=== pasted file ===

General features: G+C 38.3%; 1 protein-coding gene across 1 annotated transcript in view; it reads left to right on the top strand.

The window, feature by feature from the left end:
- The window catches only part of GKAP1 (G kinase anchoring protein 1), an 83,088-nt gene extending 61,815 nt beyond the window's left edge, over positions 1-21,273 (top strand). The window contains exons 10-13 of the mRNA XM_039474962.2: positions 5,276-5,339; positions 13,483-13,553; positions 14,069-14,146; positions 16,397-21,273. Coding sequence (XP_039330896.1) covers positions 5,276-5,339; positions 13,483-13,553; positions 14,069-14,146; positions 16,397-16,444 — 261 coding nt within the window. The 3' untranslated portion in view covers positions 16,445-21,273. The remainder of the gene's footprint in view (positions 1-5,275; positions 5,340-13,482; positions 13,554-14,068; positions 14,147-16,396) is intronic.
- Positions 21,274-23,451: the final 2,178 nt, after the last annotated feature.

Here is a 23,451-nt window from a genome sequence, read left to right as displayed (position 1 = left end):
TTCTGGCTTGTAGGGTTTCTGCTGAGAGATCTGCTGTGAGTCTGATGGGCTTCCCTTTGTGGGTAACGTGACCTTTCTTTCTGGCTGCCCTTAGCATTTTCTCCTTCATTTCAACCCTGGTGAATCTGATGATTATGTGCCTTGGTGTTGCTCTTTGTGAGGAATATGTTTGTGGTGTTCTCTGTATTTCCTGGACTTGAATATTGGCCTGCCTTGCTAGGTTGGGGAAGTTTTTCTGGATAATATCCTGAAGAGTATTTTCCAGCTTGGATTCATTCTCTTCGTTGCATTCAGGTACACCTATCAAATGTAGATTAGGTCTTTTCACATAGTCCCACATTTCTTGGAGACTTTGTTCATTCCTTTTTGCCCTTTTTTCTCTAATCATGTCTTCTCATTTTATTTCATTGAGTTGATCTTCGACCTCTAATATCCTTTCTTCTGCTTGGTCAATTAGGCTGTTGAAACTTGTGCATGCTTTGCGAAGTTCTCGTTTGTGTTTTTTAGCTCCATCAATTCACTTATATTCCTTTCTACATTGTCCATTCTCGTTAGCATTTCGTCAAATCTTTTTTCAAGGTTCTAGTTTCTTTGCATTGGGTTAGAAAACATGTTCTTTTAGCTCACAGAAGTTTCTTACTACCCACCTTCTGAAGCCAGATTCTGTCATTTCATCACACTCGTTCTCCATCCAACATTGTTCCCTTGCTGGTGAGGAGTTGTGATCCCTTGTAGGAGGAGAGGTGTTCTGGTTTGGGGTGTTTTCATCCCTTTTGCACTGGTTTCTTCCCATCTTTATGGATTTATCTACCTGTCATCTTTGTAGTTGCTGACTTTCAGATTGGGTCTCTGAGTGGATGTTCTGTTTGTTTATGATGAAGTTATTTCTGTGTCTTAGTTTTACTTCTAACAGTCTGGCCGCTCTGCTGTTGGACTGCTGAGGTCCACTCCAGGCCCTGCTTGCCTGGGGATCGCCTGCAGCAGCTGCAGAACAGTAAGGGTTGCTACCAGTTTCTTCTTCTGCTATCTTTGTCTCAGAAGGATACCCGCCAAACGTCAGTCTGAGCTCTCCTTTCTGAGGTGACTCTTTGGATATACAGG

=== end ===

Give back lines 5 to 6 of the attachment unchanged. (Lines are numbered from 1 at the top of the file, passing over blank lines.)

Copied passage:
Here is a 23,451-nt window from a genome sequence, read left to right as displayed (position 1 = left end):
TTCTGGCTTGTAGGGTTTCTGCTGAGAGATCTGCTGTGAGTCTGATGGGCTTCCCTTTGTGGGTAACGTGACCTTTCTTTCTGGCTGCCCTTAGCATTTTCTCCTTCATTTCAACCCTGGTGAATCTGATGATTATGTGCCTTGGTGTTGCTCTTTGTGAGGAATATGTTTGTGGTGTTCTCTGTATTTCCTGGACTTGAATATTGGCCTGCCTTGCTAGGTTGGGGAAGTTTTTCTGGATAATATCCTGAAGAGTATTTTCCAGCTTGGATTCATTCTCTTCGTTGCATTCAGGTACACCTATCAAATGTAGATTAGGTCTTTTCACATAGTCCCACATTTCTTGGAGACTTTGTTCATTCCTTTTTGCCCTTTTTTCTCTAATCATGTCTTCTCATTTTATTTCATTGAGTTGATCTTCGACCTCTAATATCCTTTCTTCTGCTTGGTCAATTAGGCTGTTGAAACTTGTGCATGCTTTGCGAAGTTCTCGTTTGTGTTTTTTAGCTCCATCAATTCACTTATATTCCTTTCTACATTGTCCATTCTCGTTAGCATTTCGTCAAATCTTTTTTCAAGGTTCTAGTTTCTTTGCATTGGGTTAGAAAACATGTTCTTTTAGCTCACAGAAGTTTCTTACTACCCACCTTCTGAAGCCAGATTCTGTCATTTCATCACACTCGTTCTCCATCCAACATTGTTCCCTTGCTGGTGAGGAGTTGTGATCCCTTGTAGGAGGAGAGGTGTTCTGGTTTGGGGTGTTTTCATCCCTTTTGCACTGGTTTCTTCCCATCTTTATGGATTTATCTACCTGTCATCTTTGTAGTTGCTGACTTTCAGATTGGGTCTCTGAGTGGATGTTCTGTTTGTTTATGATGAAGTTATTTCTGTGTCTTAGTTTTACTTCTAACAGTCTGGCCGCTCTGCTGTTGGACTGCTGAGGTCCACTCCAGGCCCTGCTTGCCTGGGGATCGCCTGCAGCAGCTGCAGAACAGTAAGGGTTGCTACCAGTTTCTTCTTCTGCTATCTTTGTCTCAGAAGGATACCCGCCAAACGTCAGTCTGAGCTCTCCTTTCTGAGGTGACTCTTTGGATATACAGG